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The Maze

Posted December 8, 2011 @ 1:00 pm | Filed under: Geekery,The Workbench

Reading a recent article on Kotaku about the amazing programmer Tim Sweeny made me start reminiscing about some of the games I wrote on the Commodore 64 in my younger days. It would be a huge understatement to say that it’s regretful that all of those floppy disks containing thousands of boy-hours of programming work were lost many years ago — actually, think “boy losing his teddy bear”. One of those disks contained (and may still contain, probably in a landfill) a game written entirely in BASIC called The Maze. The original Maze may be lost, but watching the video of Sweeny’s ZZT — which I really want to play now — reminded me that there is one game that is still around: a QuickBasic port of The Maze that I wrote in college in an attempt to relive my childhood programming days. The Maze for QB retained a lot of the same features like a level editor, enemies that chased you, sound effects, save points, and a 30-room-based layout. I don’t think I’ve shared this game with anyone before, so I thought it might be fun to put out there for someone to try. (Eh, who am I kidding?) To this day, writing a decent video game, big or small, is still one of my life goals. This is not that game. :)

So here it is:

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New Projects on the Horizon, Anterior and Posterior

Posted November 7, 2011 @ 11:15 am | Filed under: The Workbench

I haven’t written a personal-ish post in a while, and I’ve had more and more glimmers of inspiration lately (offset by deeper dives into senility), so I thought I might blog about some recent and upcoming projects.

Retro-Love Extends to Automobiles, Too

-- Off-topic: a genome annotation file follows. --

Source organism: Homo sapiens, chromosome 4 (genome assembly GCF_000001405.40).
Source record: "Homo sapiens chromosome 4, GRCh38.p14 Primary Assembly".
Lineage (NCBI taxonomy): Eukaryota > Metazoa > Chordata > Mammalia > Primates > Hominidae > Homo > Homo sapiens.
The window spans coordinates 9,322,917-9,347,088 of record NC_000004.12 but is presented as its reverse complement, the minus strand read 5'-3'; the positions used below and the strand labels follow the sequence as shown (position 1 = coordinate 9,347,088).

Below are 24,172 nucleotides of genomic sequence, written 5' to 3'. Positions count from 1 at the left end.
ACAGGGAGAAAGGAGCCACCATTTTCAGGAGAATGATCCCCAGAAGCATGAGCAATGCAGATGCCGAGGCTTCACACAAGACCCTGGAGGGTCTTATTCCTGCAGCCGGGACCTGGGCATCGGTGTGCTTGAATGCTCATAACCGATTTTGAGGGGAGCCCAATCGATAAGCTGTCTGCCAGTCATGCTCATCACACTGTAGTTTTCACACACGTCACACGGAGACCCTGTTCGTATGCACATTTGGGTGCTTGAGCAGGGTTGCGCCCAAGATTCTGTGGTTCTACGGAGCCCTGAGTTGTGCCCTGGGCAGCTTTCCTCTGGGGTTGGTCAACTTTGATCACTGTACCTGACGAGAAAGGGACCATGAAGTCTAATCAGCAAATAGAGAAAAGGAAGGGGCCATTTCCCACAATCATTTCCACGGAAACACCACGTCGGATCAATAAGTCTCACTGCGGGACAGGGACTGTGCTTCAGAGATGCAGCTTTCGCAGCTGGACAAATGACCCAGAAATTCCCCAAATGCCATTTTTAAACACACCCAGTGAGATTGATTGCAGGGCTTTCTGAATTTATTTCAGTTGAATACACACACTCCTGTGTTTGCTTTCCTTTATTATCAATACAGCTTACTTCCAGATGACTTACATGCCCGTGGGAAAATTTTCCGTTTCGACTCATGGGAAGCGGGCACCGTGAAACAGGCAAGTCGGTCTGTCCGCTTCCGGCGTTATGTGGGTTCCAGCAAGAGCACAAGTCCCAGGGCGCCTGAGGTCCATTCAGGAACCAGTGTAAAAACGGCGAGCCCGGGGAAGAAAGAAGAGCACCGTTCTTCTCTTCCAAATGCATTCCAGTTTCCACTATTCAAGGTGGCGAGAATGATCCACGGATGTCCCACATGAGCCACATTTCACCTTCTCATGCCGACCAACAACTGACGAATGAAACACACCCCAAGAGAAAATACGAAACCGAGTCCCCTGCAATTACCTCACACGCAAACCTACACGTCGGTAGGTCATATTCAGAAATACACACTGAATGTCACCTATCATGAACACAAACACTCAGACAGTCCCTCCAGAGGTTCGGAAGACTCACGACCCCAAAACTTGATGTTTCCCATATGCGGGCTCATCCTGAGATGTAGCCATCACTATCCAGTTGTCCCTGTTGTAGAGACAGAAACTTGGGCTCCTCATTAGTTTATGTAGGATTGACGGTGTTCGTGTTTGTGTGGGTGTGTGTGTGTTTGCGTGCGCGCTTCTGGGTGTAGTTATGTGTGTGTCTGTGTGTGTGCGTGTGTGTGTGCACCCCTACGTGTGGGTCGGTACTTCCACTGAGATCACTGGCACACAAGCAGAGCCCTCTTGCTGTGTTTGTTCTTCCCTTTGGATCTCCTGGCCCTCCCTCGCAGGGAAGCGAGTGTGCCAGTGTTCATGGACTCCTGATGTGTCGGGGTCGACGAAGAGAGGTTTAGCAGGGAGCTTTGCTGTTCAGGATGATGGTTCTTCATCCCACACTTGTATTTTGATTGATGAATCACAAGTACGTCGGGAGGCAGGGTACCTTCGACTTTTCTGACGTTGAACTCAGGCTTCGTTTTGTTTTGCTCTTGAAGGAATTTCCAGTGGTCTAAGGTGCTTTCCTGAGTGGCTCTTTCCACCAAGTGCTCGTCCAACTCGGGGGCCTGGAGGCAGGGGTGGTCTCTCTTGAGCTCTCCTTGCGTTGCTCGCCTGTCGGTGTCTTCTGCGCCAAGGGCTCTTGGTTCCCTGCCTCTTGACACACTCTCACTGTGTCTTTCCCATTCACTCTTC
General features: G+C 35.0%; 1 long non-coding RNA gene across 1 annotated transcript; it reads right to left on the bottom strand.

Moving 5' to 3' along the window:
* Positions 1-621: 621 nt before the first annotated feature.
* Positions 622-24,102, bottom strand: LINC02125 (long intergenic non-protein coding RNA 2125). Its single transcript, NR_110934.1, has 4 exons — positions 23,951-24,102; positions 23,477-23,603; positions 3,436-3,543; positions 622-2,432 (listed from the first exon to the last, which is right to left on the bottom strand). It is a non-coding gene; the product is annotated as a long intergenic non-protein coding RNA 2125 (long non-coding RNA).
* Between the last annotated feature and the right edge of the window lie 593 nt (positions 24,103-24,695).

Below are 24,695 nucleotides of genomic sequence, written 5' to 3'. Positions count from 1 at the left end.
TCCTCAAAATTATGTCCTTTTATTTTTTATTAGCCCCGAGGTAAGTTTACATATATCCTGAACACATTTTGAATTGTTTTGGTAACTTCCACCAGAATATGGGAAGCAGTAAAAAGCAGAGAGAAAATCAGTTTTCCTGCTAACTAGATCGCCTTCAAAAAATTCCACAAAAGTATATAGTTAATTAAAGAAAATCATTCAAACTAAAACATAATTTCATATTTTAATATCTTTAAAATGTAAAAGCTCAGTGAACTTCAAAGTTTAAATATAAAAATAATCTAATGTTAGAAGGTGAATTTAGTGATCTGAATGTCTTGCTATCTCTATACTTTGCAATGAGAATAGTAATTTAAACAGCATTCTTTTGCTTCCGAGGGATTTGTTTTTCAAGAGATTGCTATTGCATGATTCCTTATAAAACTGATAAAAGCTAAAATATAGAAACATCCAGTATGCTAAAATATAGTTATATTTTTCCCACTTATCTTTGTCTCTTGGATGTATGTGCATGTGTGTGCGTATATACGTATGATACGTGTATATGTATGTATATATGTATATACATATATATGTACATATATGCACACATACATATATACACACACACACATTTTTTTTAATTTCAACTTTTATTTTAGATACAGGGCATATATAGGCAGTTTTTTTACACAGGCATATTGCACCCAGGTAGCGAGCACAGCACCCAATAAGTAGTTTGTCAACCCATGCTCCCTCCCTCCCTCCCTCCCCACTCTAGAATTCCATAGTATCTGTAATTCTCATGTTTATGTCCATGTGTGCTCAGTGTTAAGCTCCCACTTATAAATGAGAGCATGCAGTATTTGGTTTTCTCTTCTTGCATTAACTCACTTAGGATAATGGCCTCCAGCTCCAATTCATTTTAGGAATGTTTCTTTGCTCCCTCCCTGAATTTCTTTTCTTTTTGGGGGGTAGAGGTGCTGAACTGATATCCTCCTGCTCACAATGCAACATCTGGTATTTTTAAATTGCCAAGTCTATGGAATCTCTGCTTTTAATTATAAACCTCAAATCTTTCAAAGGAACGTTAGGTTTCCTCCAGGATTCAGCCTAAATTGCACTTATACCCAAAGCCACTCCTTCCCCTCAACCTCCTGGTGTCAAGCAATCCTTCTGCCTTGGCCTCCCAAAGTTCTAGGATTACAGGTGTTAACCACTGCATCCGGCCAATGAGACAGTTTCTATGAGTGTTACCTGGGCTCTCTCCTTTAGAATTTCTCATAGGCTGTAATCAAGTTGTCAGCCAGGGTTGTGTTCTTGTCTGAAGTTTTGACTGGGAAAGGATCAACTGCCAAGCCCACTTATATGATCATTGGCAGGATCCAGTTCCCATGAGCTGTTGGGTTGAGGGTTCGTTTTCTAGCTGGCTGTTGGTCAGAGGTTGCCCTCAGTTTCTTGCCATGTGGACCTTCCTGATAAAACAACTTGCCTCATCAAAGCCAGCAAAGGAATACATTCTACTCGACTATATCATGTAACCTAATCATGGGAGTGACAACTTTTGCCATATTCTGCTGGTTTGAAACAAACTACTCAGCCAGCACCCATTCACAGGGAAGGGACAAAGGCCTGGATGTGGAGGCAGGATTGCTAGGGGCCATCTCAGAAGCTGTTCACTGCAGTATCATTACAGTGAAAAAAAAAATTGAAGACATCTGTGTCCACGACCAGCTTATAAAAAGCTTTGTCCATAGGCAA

First, I have been spending a lot of time reviving the ’89 Chevy conversion van that belonged to my previous band (Idiosympathy) and has found her way back into my driveway. She’s got a rather convoluted history… we got her in May of 2005, give or take a year, and she served us well for a couple of years until her transmission went out. That was about the time I moved to Harmony, PA, and when I moved back to Grove City two years later, I decided to have the transmission fixed. Keep in mind she had sat in a field for those two years, so after the transmission was fixed she still needed quite a lot of work (brakes, body work, other misc. things that fail over time). So it sat for another year in my parents’ driveway, as I didn’t really have the means to do the other repairs. It was at that time I decided to sell it to my brother-in-law, since he and my sister have a large family and needed a big vehicle more than I did. Then it sat for another two years, because he didn’t have the time to work on it (did I mention he has a large family?). Finally after all that time sitting, over this past summer I decided I would buy it back from him… and he was kind enough to just give it back to me! The best part: After replacing an obviously bad battery, an oil change, and a can of sea foam, she still fires right up like the day she rolled off the lot– even with 5-year-old gas in the tank! The 350 is (or was) definitely an engine Chevy knows how to make right. I plan on giving her a tune-up too, of course. After a bit more work (the most daunting being the body work), she’ll be fully ready to serve as Yellow Lady Slipper‘s super-sweet retro ride.